In a country where the urge to purge compounds the instability, finding a successor to Younis will be difficult.
Job of coaching Pakistan is no laughing matter
The day Waqar Younis announced his resignation as the coach of Pakistan, I asked him whether he had recommended anybody as a successor.
He laughed a laugh I couldn't fully interpret, before saying no, he had not.
The effect was unnerving, for he was either laughing at the fact that he was in no position to recommend anyone, or at the prospect of doing so for a job which had just claimed him, and has claimed seven different men - some twice - over the last decade. Neither interpretation leaves the heart warm.
With due respect to no country, coaching Pakistan is the most exasperating, insecure and potentially, the most rewarding appointment in cricket.
The talent shines brightest among the world - imagine the bounty of discovering Umar Akmal and Mohammad Aamer in one year in a functioning environment. But the air is polluted and corrosive so that it is a deal you would not wish upon your best friend or your worst enemy.
So the search begins for a new man, a task as ever cast in two lights: should he be foreign or local? It is a limiting debate and now a haggard one, rerun more seasons than the television sitcom Seinfeld.
The coach of Pakistan can be either; both have succeeded and failed (and that is only if judged on results alone, itself a limiting measure which discounts the development of an individual for example). But he can only be a success if Pakistan allow him to be.
Coaches need time for their ideas to take root, they need uncluttered space in which to operate, they need to be allowed to build and nurture working bonds.
In particular, the equation with the captain and senior players is a delicate one, where there must be authority, direction but also compromise. This is how humans function and the world works. There must be stability; little use the coach who does not know who the captain is tomorrow, which players were arbitrarily banned yesterday, or whether his boss will still be around the day after.
The scene does not look bright. For a start, the committee constituted to find the man would have felt outmoded even in the 80s.
Laughably, one member - Zaheer Abbas - offered his own services, before retracting, a conflict of interest lost upon him.
Another, Naushad Ali, is a decent and likeable man, but it is difficult to see what he brings to the process. And the only good thing about Intikhab Alam's involvement (does history record a board committee he has not been involved in?) is that it rules him out of the post.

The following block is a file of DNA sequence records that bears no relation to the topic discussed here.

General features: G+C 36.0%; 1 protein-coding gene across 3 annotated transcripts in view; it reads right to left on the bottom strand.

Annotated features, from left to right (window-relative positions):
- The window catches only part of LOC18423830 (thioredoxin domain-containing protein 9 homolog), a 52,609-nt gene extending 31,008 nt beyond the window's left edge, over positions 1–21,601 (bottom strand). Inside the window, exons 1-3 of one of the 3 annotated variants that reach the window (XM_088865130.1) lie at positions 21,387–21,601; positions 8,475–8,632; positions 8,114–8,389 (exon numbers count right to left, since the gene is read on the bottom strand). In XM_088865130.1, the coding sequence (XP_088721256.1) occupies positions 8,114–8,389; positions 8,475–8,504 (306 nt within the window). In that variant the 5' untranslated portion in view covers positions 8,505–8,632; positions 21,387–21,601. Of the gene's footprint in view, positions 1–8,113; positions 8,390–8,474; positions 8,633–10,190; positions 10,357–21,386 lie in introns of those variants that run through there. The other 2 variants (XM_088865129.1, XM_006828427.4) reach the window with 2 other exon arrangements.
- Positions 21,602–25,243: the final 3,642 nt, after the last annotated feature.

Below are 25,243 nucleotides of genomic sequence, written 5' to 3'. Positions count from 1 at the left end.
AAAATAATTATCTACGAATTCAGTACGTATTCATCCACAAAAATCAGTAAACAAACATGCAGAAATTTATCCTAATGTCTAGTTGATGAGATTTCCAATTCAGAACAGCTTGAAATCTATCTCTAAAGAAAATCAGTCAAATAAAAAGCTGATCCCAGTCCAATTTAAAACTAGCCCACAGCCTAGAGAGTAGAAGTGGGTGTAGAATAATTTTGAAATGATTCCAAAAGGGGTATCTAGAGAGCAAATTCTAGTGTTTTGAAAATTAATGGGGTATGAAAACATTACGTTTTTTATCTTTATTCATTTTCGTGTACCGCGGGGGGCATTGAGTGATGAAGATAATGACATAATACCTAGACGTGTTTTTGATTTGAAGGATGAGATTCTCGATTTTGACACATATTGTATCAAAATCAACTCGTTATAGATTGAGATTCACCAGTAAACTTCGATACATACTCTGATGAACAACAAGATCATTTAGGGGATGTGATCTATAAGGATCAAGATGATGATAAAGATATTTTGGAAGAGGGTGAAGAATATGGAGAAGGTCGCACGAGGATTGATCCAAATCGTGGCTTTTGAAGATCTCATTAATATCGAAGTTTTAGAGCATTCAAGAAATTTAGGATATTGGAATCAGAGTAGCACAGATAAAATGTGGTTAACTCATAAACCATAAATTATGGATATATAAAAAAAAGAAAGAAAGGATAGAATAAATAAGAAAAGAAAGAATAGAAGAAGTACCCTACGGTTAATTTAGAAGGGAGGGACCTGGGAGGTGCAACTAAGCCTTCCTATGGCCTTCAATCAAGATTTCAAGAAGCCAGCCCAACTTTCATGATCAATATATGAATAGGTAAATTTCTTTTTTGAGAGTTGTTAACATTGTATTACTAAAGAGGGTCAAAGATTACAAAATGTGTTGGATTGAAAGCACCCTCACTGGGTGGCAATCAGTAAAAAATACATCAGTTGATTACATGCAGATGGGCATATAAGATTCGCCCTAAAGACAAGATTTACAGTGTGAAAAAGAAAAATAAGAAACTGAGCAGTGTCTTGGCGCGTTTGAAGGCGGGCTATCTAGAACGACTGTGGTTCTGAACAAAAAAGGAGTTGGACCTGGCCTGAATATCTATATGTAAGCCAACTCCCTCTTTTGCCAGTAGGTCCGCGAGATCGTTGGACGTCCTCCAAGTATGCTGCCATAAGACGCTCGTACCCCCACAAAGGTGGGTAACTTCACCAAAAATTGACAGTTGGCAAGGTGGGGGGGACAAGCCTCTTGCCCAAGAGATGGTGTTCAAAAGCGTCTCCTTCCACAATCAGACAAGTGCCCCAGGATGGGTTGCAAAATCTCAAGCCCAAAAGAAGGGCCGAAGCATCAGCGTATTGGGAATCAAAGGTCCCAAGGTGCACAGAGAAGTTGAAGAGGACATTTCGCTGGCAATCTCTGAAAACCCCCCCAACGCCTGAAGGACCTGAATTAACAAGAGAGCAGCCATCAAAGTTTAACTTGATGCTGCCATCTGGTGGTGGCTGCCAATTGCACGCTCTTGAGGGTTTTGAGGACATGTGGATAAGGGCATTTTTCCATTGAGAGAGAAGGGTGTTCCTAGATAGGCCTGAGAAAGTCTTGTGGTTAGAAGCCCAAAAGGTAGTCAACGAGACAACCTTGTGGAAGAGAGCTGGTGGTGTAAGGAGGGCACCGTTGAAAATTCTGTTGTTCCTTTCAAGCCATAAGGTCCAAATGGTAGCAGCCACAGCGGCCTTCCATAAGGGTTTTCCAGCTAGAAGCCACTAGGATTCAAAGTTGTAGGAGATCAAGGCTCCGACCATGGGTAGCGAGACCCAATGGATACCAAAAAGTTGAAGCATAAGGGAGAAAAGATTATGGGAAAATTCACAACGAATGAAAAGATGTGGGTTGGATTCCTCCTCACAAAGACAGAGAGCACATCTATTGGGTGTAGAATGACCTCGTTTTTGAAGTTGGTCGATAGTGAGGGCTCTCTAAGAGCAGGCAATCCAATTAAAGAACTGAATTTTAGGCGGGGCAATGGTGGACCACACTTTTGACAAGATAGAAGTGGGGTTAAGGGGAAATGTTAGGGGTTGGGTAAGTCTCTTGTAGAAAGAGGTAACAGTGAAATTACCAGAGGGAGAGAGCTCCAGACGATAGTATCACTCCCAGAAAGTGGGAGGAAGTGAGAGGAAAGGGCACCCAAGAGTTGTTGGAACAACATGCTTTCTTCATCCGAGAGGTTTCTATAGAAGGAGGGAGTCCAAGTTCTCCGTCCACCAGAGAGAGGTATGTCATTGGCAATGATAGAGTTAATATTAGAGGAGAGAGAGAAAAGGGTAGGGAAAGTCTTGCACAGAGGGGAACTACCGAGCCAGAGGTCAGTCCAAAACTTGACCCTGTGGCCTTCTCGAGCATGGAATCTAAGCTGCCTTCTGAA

The three are actually part of a problem; they are too self-absorbed, with too much to say, but nothing substantial to offer.
And it is somehow appropriate in these times that the man who least represents this, Ramiz Raja, is only on board as a consultant. He provides a much-needed concession to modernity, though not with the requisite authority to influence proceedings.
After the first meeting of this committee, applications have been invited. The names of Tim Nielsen and Dav Whatmore came up, as did Javed Miandad (vetoed immediately, it is believed).
Other, fresher, local options have also cropped up, though there is wariness at the potential of personality clashes when any combination of Pakistani cricketers and former cricketers find themselves bound in a hierarchy.
Any of Rashid Latif, Moin Khan, Aaqib Javed, Jalaluddin could bring tangible benefits but just as easily, combustible situations.
A couple of foreign names have made inquiries and most of the current side, it is believed, are in favour of an outside name.
One of the ideas already floated in the appointment is to conduct a secret team ballot to seek their thoughts on what kind of coach they want.
If it is to be from the outside, the appointment may - not necessarily - require creativity to circumvent the security situation.
When Mickey Arthur was being sounded out last year, he had suggested an arrangement which saw him link up with the side only when they were on tour; it is not an easily workable option.
It could take time and, with Pakistan facing Sri Lanka in next month in the UAE, an interim appointment is likely.
Time, in fact, presents another problem. Word is that Ijaz Butt is not keen on prolonging his chairmanship of the Pakistan Cricket Board beyond October, when his three-year term officially ends.
Now, a new administration in Pakistan generally brings with it a broom, and the urge to purge after this shambolic one will be greater. What guarantee is there for a new coach that he will not be swept out under a new regime?
And at 37, there is less guarantee that Misbah-ul-Haq will be captain of a team, he can build with in even the midterm.
What chance indeed that we may not be having this very discussion again very soon? Short enough to make you laugh a laugh, you may not understand yourself.